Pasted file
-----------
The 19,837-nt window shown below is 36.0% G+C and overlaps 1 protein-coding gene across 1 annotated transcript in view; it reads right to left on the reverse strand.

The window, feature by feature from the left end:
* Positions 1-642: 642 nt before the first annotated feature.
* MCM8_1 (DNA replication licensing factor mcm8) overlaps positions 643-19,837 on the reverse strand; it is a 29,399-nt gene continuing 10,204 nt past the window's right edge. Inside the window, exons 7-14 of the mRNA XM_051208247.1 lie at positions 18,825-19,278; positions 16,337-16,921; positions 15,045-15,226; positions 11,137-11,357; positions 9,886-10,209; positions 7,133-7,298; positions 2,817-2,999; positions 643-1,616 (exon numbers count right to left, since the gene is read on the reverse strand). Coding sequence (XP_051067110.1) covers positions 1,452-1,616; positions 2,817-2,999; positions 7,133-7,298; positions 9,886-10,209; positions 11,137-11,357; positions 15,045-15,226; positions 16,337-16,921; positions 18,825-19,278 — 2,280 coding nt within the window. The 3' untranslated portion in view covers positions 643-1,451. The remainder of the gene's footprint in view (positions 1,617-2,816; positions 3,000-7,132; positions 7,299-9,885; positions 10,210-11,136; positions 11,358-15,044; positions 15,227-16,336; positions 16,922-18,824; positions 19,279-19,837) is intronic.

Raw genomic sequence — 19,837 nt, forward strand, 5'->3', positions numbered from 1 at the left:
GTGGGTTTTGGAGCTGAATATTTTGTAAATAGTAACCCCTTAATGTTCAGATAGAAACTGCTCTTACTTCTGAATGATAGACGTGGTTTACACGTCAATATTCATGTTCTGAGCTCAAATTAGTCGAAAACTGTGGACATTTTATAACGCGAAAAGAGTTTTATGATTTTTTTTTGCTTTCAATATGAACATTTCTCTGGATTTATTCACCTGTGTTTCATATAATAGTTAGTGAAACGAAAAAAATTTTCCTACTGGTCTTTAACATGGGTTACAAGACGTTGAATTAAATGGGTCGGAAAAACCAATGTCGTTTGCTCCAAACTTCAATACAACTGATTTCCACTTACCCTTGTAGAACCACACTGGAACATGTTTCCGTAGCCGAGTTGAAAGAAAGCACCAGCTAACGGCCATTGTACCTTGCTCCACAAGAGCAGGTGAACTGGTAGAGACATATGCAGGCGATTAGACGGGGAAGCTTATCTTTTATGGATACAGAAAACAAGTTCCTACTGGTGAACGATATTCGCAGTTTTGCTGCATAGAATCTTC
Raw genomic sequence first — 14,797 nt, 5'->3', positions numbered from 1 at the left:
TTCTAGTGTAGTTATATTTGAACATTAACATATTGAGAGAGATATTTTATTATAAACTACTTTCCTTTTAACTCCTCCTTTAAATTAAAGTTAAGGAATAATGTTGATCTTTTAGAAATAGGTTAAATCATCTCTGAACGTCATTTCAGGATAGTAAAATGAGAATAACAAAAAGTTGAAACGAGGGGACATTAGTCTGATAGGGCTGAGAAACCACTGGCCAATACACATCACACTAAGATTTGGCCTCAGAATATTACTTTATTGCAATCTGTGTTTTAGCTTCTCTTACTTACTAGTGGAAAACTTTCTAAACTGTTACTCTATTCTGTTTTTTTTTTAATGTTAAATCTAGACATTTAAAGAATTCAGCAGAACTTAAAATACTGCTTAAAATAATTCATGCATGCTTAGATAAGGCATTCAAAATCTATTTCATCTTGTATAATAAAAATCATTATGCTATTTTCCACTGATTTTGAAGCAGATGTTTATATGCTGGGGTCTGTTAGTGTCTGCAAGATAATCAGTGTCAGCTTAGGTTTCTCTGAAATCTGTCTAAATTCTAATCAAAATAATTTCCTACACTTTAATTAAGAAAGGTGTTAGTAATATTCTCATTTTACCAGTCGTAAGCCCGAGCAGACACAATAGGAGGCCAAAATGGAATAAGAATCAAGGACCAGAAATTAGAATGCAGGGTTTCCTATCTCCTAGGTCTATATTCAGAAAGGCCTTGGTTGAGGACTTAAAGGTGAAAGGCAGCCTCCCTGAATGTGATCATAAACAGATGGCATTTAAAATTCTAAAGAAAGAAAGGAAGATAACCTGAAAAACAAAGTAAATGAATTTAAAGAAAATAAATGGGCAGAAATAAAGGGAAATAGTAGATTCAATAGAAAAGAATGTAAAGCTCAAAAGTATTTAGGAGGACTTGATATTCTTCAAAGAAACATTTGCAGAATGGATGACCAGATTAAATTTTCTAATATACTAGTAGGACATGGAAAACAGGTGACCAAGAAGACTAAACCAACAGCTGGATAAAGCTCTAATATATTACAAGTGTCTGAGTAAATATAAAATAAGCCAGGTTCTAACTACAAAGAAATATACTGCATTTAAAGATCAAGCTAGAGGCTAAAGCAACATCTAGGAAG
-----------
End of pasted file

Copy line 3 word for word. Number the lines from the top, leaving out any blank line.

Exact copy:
* Positions 1-642: 642 nt before the first annotated feature.